Monthly-view: I write down birthdays, events, milestones, and/or appointments. The wonderful asymmetrical white space around the calendar gives me freedom to write other random stuff. I'm trying out putting a monthly "to-do" on the left margin, which are things that I should probably get down within a month, but aren't mapped to specific dates/deadlines (other than the end of the month). I keep a magnetic bookmark on the current month. I recently added my OC's birthdays in there too because I forgot they existed (is this a huge nerd move?). Every morning I start by looking at the monthly calendar spread.
This notebook only has the yearly and monthly spreads, and the majority of the rest of the pages are lined (subdivided into 8-sections) and a handful of blank ones at the very end of the book.
On the lined pages immediately following the calendar pages, I have what I would describe as on-going reference that is updated and added to on the fly. I chose categories that I felt I needed extra "write it down to remember" help on, but I imagine that this part is very different for every person's unique needs. Mine includes:
Achievements: things that I've done in my personal life that are worthwhile celebrating. E.g., finishing HWA book 1! Like many creatives, I am hard on myself and tend to think everything I make is garbage. Gotta remember to be objective and relative to my own circumstances.
Staying connected: people I should make an active effort to stay in touch with (this list is incomplete and there are overlapping initials, so I have to revamp this). This list helps me email/snailmail people. Especially important because I don't have birdsite to maintain informal connections.
Projects: making stuff! Some of these are actively incorporated into my "monthly to-do" but some aren't. I treat this as a big idea pool to draw from if I want a change of pace. E.g., HWA comic, HWAnimation, etc.
Reading/watching/listening: I'm notoriously terrible at consuming media, so I've come up with 4-ish themes to learn more about, such as AOAR, healthcare, design/creativity, comics/zines/etc. When people recommend things to me, I write them here.
Posts: sometimes I write things in my journal that could be expanded into bigger freetalk posts to share with others, e.g., this post about journaling!
Fun facts: these are mostly animal-facts from my research clickholes, but to call them "fun" is a misnomer. Some of the current facts that are here are actually quite morbid, e.g., the marsupial mouse male usually dies of exhaustion from mating.
Fountain pen ink and tests: whenever I get a new fountain pen or ink, I write a few test lines in here. This is representative of my current line-up (and hopefully it doesn't grow beyond this).
After those general pages, I have the freeform daily journal parts. The lined pages are subdivided into 8 sections because one other way to use to use those pages is to use each section for a day of the week. I just use an entire page (or two) for a day. My freetalk can't be contained!!!!!!!
I added page numbers to ONLY the daily pages for now. I also try to alternate between ink colours for writing. The notebook's existing ribbon bookmark is used for the current date's "entry".
These entries in the photo above aren't particularly private (I'm writing about my fountain pen/ink). At the beginning I tried to keep it neat but the thing with my handwriting (and writing throughout the day in spurts, rather than in one-sitting) is that my handwriting completely changes. TBH my handwriting even changes in one-sitting writing sessions too. Anyway, the main point is that I moved from writing ON the line to IN BETWEEN the lines and I feel like I like that better.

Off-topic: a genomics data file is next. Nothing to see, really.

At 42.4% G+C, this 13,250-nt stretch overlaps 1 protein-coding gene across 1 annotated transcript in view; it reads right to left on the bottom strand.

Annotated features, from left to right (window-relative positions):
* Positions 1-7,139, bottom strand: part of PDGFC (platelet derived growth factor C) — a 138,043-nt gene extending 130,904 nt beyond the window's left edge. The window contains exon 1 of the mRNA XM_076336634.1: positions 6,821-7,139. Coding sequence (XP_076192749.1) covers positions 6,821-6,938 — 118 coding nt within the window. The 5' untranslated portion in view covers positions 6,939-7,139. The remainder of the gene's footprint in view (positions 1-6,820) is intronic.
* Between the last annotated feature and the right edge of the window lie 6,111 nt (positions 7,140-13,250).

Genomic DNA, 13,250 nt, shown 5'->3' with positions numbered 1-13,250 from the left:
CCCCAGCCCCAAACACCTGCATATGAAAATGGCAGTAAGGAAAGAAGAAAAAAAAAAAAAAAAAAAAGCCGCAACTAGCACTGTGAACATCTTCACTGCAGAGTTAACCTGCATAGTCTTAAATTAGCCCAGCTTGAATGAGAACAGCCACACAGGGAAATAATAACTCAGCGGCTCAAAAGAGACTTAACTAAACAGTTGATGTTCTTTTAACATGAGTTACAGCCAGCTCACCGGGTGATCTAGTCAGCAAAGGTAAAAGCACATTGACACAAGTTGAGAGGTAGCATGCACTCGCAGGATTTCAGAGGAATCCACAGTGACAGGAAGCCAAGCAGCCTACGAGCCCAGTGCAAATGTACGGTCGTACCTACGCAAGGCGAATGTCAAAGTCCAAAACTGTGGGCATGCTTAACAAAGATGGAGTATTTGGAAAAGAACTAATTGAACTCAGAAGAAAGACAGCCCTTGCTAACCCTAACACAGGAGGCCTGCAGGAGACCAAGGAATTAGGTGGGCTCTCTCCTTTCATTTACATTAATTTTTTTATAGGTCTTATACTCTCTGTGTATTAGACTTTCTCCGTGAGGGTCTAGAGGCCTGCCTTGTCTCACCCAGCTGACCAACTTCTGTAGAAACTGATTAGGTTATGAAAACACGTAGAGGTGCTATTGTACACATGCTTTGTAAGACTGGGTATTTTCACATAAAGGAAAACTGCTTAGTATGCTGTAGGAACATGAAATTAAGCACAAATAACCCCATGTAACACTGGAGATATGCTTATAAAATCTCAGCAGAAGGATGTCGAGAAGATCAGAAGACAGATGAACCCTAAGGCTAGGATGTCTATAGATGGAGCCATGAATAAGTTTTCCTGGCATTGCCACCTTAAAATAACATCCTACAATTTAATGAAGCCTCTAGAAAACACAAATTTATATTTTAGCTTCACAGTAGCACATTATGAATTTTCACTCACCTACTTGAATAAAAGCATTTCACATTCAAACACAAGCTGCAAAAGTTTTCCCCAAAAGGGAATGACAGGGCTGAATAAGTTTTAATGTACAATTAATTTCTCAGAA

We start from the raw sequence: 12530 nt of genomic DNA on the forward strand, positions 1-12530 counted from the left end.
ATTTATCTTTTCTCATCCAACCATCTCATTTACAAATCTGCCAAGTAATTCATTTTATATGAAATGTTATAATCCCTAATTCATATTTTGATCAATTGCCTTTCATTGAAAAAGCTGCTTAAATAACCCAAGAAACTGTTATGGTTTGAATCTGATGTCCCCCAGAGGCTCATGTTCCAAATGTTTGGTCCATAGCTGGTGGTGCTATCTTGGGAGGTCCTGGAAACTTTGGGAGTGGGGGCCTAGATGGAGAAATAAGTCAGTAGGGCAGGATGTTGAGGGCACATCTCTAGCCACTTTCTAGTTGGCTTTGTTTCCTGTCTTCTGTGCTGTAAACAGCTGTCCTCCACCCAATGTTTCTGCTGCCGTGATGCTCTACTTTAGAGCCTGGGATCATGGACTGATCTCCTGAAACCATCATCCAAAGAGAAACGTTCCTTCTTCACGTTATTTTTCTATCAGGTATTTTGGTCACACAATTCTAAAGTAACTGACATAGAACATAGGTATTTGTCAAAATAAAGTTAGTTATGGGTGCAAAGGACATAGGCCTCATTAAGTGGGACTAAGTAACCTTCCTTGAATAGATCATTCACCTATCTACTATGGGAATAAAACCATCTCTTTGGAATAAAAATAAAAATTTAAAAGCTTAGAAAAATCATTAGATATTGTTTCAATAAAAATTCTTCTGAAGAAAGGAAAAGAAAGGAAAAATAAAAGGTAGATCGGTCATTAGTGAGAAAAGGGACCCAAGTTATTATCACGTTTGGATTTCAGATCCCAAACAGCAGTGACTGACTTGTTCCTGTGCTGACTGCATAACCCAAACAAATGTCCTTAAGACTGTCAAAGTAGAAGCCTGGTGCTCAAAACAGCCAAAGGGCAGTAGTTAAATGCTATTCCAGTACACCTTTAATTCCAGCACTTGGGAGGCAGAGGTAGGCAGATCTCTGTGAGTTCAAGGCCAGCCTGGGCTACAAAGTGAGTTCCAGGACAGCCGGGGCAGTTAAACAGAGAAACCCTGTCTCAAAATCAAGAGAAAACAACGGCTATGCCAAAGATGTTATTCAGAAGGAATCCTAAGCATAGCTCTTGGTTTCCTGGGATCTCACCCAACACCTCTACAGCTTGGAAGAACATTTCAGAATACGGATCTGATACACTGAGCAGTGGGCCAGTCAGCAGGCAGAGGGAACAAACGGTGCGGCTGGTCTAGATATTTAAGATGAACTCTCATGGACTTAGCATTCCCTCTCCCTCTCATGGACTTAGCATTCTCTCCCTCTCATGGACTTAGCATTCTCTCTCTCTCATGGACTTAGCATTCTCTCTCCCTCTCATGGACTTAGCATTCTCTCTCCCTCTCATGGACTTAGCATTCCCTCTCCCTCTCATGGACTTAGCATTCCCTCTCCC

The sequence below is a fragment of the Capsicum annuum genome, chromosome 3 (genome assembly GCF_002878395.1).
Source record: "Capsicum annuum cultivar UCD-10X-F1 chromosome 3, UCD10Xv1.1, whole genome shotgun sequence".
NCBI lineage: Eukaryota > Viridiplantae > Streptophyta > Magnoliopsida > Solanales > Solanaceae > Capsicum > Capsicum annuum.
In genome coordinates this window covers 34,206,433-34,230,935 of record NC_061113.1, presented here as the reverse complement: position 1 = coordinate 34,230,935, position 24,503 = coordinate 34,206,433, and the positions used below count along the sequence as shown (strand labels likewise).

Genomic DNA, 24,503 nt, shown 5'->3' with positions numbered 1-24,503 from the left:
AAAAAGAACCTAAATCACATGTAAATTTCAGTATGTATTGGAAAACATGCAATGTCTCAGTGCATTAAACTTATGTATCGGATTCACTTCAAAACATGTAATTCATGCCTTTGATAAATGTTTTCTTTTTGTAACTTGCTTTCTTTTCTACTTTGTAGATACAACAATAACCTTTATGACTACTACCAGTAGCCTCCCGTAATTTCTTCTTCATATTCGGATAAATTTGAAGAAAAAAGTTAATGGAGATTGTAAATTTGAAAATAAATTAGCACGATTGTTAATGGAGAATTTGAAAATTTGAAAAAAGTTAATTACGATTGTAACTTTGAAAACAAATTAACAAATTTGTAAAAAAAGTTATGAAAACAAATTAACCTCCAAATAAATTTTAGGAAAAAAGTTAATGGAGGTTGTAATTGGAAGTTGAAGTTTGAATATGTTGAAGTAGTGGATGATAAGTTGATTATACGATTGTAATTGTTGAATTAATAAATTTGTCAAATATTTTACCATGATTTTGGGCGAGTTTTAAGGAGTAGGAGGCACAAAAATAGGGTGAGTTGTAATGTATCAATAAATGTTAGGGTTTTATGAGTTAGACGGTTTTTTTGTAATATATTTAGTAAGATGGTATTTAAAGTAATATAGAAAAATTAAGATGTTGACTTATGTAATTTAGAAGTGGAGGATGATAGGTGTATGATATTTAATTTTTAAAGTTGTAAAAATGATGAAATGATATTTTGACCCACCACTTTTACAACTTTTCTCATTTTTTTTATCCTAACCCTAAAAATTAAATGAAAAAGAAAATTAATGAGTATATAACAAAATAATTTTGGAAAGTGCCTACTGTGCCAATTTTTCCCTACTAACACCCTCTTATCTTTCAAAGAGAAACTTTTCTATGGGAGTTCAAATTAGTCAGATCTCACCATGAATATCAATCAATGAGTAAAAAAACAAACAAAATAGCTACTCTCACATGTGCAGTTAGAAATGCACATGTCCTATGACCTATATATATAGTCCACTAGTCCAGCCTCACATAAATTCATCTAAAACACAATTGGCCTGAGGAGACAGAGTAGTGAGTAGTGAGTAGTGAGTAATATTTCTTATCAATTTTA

I'm also trying to loosen my grip and that inherently makes my writing looser and more abstract. I suppose that's fine since nobody should reallllyyyy be able to read my garbage anyway!
I've already found it helpful to flip back and browse what I've written; I'm enjoying my time with this!
This journal is also paired with my creative journal for everything comic/HWA related. This shiba notebook has Wai's art on the cover. It isn't fountain pen friendly so I use the thinnest nib and lightest ink that I have and it is ok :). Maybe I'll write about that journal in a different post.
Looking ahead to 2021
For 2021 I was going to get the MD Notebook diary thin (A5, grid), but since I was already booking dates into 2021 and didn't want to wait...I took a MD Notebook light (A5, grid) and manually drew in the calendars. The layout is heavily inspired by the MD notebooks so I take no credit. I messed up a bunch of the grids, but oh well! I do find that the grey lines in the 2020 non-thin MD notebook diary screams "ONLY WRITE" when I hope to do a mix of everything later on. The light blue grid feels less writey-write-only so far. I slipped it into an Aranzi Aronzo smart jacket that I love. The original notebook that came with the jacket wasn't fountain pen friendly, so now I get the best of both worlds!
My thought was that I actually want to have the calendar around all the time, but I don't need a year's worth of journal entries around with me all the time? I'm considering a 3-thinner-notebook system (in a traveller style cover). 1 notebook is the calendar, 1 notebook is a subset of journal entries, and 1 notebook is all the creative/comic stuff. It might be too much segregation, which is 100% not how I did things last year, but we'll see. SO MANY POSSIBILITIES to explore different systems, which I think is pretty fun! When we're allowed to go outside again (in a more carefree way) I 100% know that I will not want to carry TWO thick books with me!
Today's music rec: Mad Woman by Estyr, a Toronto musician recommended to me by Bea!